The Centers for Disease Control and Prevention said Friday that E. coli-contaminated ground beef was the suspected culprit in an outbreak that infected at least 109 people in six states.

Investigators are a step closer to tracking down the source of contamination that has perplexed them since health officials in Kentucky and Georgia notified them on March 28. The CDC said 17 people have been hospitalized, though no deaths have been reported.

Health officials said they were still working to trace the source of tainted meat from stores and restaurants where people ate. No common source has been publicly identified.

Reported illnesses come from states that share at least one border with another in this group: Indiana, Ohio, Kentucky, Virginia, Tennessee and Georgia.

The CDC is not recommending that people stop eating ground beef or that retailers stop selling it. But health officials have reminded people to handle raw ground beef safely and to cook it thoroughly.

Symptoms of E. coli infection often include severe stomach cramps, diarrhea and vomiting, typically occurring three days after consumption of the bacteria.

This particular strain, E. coli O103, has been a relatively infrequent source of outbreaks. In 2010, an outbreak in Minnesota sickened 29 — one contamination among nearly 20 in the past two decades.

State health officials interviewed dozens of people affected in the recent outbreak to determine its source. The widening dragnet indicates that health officials struggled at first to determine its source. “Given the size and the number of states that are involved, what you’re seeing is very unusual,” Bill Marler, a food safety lawyer from Seattle, previously told The Washington Post.

Marler said the CDC estimates that for every person reported sick, there are five to 10 ill people who are ill but not accounted for.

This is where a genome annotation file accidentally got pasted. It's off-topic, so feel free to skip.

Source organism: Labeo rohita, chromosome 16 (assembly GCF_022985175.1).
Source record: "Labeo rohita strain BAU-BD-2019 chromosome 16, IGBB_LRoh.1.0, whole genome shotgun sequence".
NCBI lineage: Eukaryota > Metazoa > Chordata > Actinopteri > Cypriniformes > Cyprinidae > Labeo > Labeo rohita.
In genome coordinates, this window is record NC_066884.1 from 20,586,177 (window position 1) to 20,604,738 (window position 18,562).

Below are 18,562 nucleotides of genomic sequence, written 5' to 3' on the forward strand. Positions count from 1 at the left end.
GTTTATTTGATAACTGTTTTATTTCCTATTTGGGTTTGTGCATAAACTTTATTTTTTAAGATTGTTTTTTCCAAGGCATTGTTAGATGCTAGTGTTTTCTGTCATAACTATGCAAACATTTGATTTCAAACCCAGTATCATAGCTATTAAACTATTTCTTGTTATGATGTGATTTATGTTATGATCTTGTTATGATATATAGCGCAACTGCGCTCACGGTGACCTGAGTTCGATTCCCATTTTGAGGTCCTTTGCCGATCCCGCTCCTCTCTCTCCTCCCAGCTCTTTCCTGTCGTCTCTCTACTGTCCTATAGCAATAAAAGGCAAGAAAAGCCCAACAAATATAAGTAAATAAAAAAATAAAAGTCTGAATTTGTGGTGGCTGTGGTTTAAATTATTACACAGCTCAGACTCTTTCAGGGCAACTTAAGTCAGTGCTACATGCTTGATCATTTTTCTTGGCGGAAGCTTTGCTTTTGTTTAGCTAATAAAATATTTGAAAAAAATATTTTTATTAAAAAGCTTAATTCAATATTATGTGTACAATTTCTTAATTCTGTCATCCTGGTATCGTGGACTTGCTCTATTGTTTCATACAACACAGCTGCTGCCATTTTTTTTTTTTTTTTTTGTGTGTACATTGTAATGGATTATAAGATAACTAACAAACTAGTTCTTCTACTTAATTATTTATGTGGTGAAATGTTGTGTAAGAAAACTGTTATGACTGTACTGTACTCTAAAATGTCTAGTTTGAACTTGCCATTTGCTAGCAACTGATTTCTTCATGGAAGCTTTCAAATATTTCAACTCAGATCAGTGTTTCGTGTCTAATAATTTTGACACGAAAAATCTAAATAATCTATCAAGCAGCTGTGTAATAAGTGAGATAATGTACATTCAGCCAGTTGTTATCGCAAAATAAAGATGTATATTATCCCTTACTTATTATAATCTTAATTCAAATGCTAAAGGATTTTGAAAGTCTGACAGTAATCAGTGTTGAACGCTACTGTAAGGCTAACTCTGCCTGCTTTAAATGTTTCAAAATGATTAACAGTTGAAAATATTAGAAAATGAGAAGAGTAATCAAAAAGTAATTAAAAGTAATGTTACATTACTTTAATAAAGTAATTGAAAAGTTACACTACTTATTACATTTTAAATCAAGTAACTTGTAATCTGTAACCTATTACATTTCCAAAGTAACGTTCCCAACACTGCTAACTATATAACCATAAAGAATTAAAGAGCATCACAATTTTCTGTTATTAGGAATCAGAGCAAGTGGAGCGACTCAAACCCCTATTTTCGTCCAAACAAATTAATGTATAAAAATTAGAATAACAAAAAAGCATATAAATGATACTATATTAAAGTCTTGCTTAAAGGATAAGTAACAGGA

Major outbreaks of food-borne infections are detected three times as often than they were 20 years ago, which the CDC attributes to better efforts to find and investigate them. From 2010 to 2014, the most recent five-year period in the CDC’s report, these multistate outbreaks were bigger and deadlier than in years past, causing more than half of all deaths related to contaminated-food outbreaks, according to a 2015 CDC report. The germs most frequently implicated are familiar to most Americans: salmonella, E. coli and listeria.

Tainted ground beef has been among the culprits. Authorities recalled a total of about 12 million pounds of raw beef products last year after more than 400 people in 30 states fell ill from salmonella infection. More than 100 people were hospitalized.

Other foods, including vegetables, fresh fruits and chicken, have also helped spread infections nationwide. Some had never before been linked to outbreaks. Among those were listeria-tainted caramel apples that led to an outbreak in which seven people died and 34 were hospitalized in late 2014.

Condiments, garnish, toppings and spices can all contain traces of E. coli. But it is unlikely the patients in this outbreak were keeping track of all the additives in their recent diets, Marler told The Post.

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